Posted on March 10, 2018 at 7:05 AM
Since the dawn of criminal activity, criminals have demanded ransoms. Now, the latest in DDoS attacks bring in the old method of extortion by embedding such notes in their traffic. Crippling attacks have the potential to bring websites down and freeze web traffic, but researchers say you should never pay into criminal demands.
DDoS Attacks suck
The 2017 WannaCry DDoS attack held 200,000 computers hostage. The attackers demanded bitcoin payments to end the attack. Now, GitHub has been victim to a much larger form of DDoS attack, the Memcache reflection attack, or amplification attack. This, also, came with requests for crypto payment.
Thankfully, Akamai was able to intervene and shut down that attack. According to an incident report, user data was not at risk, but the site was down for a few minutes while things were being worked out. Websites like these understand that their customers rely on them, and these attacks can lead to permanent removal of sites, massive overhauls, and more, if bad enough.
A roll-up of the worst kind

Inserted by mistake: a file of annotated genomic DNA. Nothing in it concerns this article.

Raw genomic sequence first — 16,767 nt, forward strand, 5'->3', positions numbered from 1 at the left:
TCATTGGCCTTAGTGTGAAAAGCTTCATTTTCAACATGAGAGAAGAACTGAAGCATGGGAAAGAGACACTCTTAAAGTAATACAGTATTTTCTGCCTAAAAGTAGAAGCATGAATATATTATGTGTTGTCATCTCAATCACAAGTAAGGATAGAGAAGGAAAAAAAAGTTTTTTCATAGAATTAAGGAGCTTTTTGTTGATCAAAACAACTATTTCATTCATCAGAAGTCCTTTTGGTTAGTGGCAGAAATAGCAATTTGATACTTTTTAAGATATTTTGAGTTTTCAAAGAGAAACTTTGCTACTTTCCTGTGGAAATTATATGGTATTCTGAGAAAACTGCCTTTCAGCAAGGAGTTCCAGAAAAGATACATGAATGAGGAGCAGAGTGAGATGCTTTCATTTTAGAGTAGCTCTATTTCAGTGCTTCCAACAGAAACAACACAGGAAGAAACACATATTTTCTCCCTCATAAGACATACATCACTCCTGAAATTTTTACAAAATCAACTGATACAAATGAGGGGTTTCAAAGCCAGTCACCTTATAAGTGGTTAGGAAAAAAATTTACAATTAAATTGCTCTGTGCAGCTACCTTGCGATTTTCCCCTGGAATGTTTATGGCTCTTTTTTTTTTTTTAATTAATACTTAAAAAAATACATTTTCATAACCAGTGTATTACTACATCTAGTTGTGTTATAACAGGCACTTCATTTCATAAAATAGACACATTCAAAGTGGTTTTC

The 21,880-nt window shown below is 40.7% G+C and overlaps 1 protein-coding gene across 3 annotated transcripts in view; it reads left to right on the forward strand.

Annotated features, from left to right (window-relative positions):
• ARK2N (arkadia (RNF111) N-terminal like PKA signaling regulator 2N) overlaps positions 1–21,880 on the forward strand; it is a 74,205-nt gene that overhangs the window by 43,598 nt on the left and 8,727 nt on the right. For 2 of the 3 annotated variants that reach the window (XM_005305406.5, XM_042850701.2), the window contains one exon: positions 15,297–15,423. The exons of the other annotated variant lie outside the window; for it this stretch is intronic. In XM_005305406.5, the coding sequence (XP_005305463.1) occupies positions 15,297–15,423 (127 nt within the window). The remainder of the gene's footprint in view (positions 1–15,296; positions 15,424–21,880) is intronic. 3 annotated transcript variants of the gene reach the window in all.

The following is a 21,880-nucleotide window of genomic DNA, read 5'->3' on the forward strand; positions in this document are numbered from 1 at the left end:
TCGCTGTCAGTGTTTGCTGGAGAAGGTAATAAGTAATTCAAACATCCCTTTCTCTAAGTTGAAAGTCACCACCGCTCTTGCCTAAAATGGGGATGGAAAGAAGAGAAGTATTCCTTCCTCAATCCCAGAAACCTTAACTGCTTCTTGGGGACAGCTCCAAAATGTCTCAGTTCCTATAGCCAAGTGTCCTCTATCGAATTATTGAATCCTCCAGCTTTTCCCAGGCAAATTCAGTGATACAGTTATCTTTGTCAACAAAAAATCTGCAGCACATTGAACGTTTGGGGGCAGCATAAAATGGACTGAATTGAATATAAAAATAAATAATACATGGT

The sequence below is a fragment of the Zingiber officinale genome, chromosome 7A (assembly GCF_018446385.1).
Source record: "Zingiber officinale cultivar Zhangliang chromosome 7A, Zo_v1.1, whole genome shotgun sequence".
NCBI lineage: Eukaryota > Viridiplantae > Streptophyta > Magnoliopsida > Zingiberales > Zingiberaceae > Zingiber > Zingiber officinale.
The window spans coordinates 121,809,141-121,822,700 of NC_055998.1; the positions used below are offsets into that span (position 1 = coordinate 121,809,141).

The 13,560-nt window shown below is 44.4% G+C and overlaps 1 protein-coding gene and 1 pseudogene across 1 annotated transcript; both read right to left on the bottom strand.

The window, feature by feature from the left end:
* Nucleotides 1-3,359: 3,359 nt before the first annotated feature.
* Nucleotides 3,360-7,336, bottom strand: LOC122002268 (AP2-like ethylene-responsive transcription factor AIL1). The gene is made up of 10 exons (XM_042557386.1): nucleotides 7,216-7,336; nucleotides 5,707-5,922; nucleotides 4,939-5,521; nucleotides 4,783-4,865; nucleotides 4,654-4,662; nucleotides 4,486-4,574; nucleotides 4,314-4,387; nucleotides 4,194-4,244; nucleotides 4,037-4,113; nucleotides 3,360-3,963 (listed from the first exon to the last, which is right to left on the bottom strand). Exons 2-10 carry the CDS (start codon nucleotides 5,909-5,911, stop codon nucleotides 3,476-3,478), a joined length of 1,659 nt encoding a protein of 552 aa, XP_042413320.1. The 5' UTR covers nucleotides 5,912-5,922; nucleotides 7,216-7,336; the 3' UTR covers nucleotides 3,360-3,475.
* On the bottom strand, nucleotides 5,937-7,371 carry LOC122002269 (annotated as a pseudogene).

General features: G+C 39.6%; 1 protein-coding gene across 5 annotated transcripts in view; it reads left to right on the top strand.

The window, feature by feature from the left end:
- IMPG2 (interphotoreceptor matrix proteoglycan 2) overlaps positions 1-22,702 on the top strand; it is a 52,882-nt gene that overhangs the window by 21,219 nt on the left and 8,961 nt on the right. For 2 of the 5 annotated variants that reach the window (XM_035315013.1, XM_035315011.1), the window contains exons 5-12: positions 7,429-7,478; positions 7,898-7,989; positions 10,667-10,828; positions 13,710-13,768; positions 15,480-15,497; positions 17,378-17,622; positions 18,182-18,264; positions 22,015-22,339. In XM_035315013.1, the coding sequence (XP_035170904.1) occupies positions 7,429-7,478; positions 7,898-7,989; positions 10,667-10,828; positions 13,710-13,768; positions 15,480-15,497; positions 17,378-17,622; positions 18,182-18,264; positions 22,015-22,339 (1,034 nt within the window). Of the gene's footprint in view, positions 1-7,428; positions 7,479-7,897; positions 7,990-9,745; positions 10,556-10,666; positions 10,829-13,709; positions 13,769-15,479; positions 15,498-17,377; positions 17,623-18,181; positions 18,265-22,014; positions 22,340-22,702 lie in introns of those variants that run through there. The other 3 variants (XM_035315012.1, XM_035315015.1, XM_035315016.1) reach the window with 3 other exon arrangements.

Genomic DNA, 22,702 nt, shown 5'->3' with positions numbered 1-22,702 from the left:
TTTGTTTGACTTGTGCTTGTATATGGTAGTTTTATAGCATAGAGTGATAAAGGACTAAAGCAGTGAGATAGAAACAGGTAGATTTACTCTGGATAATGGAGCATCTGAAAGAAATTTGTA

Upon reviewing the attack, Akamai researchers found that the UDP packets had embedded ransom notes in them. The note specifically demanded 50 Monero as payment for ending the attack. Chad Seaman, of Akamai’s security team, has said that this attack was multifaceted. He likens it to a DDoS attack, a phishing attack, and an extortion rolled into one massive event. He calls the attacks “clever.”
According to another Akamai security manager, Lisa Beegle, the GitHub attack was the first of its kind. Ransom demands are nothing new, but embedding the notes in the attack payload has not been previously observed. This attack has prompted Akamai to add a new protocol: as websites are being barraged with DDoS attack traffic, researchers will begin examining the incoming UDP packets for this type of note.
Paying the ransom won’t pay off
Researchers want users to know that paying the ransom is not a good idea, for all the usual reasons. Lisa Beegle states that giving in to such demands only incentivizes attackers to continue their tactics of extortion. Also, if an attack works as a means of getting a payoff… why stop the attack at the first ransom? Paying ransom in no way guarantees an end to the attack. The fact that Monero is the chosen method of payment makes it an even worse idea. Monero is very difficult to track. It is more readily converted to fiat money that bitcoin, which is a plus for attackers, but it is also nearly impossible to track where funds have come from or gone to. Again, hiding is a boon to hackers, but once Monero comes in, they have no real way of knowing which of their targets has ponied up. That means they are not likely to cease any DDoS attack.
For now, the best method of defense is good system defense. Researchers recommend disabling UDP ports and beefing up firewalls. If your website does come under such an attack, stay calm, get help, and never pay out.